• WD-40 Specialist Quartz & Granite Cleaner: Spray and wipe down with soft cloth using circular motions. Rinse thoroughly.

Always spot test removers on inconspicuous part of quartz first and rinse thoroughly after use.

Quarried Stone Poultice

Poultices are absorptive cleaning pads that draw out deep stains through extended contact time and abrasion:

  • Choose alkaline-based poultice made for quartz like Stain-RX quartz poultice.
  • Mix poultice powder with water following package directions. Spread thick layer onto stain.
  • Cover with plastic wrap. Let poultice dry completely, usually 24-48 hours.
  • Scrape off and scrub residue. Rinse clean. Repeat if needed.

Polishing Compound

As a last resort, use a quartz polishing compound to buff out etching:

  • Apply polishing cream designed for quartz onto a soft pad.
  • Buff stained area using circular motions applying moderate pressure.
  • Clean residue and rinse well. Reseal quartz countertop after polishing.

Avoid over-polishing as this can create uneven spots on the countertop. Hire a professional if you are uncomfortable with polishing.

Tips to Prevent Hard Water Stains on Quartz

Prevention is key to keeping quartz stain-free and looking its best:

  • Use coasters under glasses and bottles
  • Rinse spills immediately
  • Clean up drying water spots
  • Avoid using acidic or abrasive cleaners
  • Use limescale filtering shower heads
  • Install water softening system if severe hard water
  • Reseal quartz every 1-2 years

With proper care and these removal techniques, you can keep stubborn hard water stains at bay and restore the original beauty of your quartz countertops.

Frequently Asked Questions

How do you know if quartz countertops have hard water stains?

Hard water stains on quartz appear as whitish circular spots, streaks, or film. They are usually noticeable in kitchen and bathroom areas prone to water exposure. Stains become more visible when light reflects off the countertop surface.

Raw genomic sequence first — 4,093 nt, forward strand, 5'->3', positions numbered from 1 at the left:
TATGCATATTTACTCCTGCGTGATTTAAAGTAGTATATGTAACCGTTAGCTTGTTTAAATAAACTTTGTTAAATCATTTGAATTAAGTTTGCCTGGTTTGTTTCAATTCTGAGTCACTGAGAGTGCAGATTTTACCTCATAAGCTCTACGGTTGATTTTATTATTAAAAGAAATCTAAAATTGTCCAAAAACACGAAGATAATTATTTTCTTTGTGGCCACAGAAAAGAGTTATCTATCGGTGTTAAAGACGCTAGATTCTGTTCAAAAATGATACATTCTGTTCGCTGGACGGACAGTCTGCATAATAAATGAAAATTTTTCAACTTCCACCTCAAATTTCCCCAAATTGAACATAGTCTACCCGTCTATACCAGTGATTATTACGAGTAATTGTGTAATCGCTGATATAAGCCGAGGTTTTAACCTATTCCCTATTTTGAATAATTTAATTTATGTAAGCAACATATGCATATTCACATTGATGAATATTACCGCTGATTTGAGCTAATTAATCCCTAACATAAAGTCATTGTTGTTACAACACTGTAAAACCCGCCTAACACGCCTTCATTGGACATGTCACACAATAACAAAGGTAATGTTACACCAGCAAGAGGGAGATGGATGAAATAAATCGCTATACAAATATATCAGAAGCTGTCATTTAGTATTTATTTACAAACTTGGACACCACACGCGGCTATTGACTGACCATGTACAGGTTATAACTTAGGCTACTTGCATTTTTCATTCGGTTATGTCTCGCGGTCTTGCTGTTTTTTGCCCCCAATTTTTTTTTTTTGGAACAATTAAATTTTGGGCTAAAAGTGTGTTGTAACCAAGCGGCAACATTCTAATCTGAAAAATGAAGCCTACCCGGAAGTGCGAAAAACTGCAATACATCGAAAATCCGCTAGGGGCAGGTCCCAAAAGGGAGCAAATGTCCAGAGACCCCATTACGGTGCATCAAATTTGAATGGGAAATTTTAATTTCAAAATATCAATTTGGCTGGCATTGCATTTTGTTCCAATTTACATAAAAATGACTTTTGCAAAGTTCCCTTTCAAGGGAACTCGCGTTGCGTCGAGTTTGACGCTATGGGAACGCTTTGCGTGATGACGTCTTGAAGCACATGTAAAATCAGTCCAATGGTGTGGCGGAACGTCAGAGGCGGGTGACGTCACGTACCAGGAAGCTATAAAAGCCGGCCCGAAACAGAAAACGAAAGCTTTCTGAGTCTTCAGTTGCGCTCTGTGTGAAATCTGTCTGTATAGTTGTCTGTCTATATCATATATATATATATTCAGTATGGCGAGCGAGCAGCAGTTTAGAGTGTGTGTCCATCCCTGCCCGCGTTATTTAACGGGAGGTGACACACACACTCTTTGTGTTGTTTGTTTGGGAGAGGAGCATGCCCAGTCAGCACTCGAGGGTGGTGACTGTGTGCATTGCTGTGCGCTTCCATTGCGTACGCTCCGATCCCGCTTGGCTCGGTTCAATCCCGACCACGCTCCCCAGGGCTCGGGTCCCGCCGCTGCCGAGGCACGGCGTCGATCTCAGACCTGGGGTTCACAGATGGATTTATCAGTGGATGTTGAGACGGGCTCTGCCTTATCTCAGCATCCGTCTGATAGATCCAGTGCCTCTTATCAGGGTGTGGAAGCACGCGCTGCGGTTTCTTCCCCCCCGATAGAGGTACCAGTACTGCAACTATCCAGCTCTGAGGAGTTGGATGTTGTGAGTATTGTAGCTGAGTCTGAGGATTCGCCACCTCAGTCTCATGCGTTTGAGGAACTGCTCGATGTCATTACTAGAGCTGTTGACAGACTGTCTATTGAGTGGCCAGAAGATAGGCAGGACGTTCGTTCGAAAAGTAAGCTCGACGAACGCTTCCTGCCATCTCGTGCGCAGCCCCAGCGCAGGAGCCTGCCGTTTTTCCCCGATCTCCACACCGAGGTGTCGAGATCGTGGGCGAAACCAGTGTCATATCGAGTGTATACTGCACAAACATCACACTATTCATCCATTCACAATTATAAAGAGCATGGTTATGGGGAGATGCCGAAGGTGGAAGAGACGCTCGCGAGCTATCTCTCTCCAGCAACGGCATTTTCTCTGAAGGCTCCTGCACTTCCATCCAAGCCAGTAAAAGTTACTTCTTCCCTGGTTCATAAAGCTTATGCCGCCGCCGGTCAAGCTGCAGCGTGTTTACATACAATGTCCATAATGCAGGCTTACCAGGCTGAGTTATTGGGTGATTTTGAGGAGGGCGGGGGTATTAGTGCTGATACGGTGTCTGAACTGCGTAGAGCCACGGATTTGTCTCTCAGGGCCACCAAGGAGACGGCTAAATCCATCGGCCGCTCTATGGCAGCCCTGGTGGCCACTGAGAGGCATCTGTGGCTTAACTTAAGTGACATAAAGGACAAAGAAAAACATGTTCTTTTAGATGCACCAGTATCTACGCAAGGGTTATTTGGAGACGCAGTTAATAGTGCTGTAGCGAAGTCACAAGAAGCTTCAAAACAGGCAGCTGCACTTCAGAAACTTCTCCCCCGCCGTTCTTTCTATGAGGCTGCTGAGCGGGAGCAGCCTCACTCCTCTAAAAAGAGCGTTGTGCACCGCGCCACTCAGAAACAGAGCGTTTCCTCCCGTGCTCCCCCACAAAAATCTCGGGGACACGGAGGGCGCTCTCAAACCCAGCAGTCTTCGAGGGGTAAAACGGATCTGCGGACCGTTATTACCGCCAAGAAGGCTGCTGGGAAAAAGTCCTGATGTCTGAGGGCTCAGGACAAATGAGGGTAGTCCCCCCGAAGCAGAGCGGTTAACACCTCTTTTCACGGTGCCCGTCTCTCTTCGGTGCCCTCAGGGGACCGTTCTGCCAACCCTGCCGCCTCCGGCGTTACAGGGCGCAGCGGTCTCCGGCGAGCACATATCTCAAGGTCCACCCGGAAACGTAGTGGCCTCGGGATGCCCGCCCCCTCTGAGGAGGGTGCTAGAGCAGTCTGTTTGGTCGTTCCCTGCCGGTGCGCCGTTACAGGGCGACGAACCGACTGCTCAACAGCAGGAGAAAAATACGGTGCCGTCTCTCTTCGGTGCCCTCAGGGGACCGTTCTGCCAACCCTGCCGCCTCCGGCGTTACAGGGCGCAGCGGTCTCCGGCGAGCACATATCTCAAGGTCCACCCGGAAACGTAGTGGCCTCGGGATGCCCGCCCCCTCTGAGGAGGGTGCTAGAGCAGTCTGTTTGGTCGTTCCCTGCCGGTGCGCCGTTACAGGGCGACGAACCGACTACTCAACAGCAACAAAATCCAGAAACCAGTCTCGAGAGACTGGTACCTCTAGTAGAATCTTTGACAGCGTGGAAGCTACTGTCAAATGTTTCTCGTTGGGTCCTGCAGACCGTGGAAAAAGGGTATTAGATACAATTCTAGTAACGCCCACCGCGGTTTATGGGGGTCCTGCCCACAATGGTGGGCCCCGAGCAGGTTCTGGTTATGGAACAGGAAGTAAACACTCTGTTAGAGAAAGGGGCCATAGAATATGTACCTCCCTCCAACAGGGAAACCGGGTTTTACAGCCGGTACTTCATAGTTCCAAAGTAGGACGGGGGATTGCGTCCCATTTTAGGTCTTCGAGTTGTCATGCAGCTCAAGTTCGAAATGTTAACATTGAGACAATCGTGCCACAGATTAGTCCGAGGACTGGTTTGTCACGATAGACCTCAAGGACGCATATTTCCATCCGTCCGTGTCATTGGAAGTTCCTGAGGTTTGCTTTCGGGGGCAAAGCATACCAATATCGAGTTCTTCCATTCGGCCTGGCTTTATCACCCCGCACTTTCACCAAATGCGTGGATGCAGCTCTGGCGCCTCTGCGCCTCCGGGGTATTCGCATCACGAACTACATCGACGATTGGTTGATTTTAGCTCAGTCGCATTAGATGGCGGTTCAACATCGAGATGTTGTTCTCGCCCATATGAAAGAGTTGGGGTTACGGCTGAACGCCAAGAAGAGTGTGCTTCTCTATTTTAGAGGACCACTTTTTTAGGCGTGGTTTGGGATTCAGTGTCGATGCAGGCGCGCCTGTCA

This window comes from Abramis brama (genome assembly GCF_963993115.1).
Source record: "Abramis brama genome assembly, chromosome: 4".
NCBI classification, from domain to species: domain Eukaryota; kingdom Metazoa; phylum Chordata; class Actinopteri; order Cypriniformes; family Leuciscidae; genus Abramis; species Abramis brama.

What is the best homemade hard water stain remover?

White vinegar or a baking soda paste provide effective homemade options for removing light hard water marks. They help break down mineral deposits without harsh chemicals. For tougher stains, try a specialty poultice or remover specifically formulated for quartz.

Can Quartz countertops be permanently damaged by hard water?

If left untreated for prolonged periods, hard water stains can permanently etch into the surface of quartz countertops. The good news is that most stains can be removed with the right techniques if addressed promptly. Avoid abrasive scrubbing which can worsen etching.

Should you seal quartz countertops after removing stains?

It’s a good idea to reseal quartz countertops after intensive stain removal to renew stain resistance. Polishing quartz also exposes pores that need sealing. Use a penetrating sealer made for quartz every 1-2 years. Follow product instructions carefully.

What is the most damaging thing for quartz countertops?

Quartz countertops are vulnerable to damage from excessive pressure or force in concentrated areas. Dropping heavy objects, using quartz as a cutting board, and moving appliances without protection can scar, chip, or crack quartz. Avoid harsh chemicals and acidic cleaners which can etch the surface.


Hard water stains are an inevitable part of having quartz countertops, especially in areas with hard water. Thankfully, even stubborn stains can be removed with specialty cleaners and poultices. The key is to address stains early before they have a chance to etch into the quartz pores. With proper care and prompt treatment, you can keep your quartz counters looking like new for years.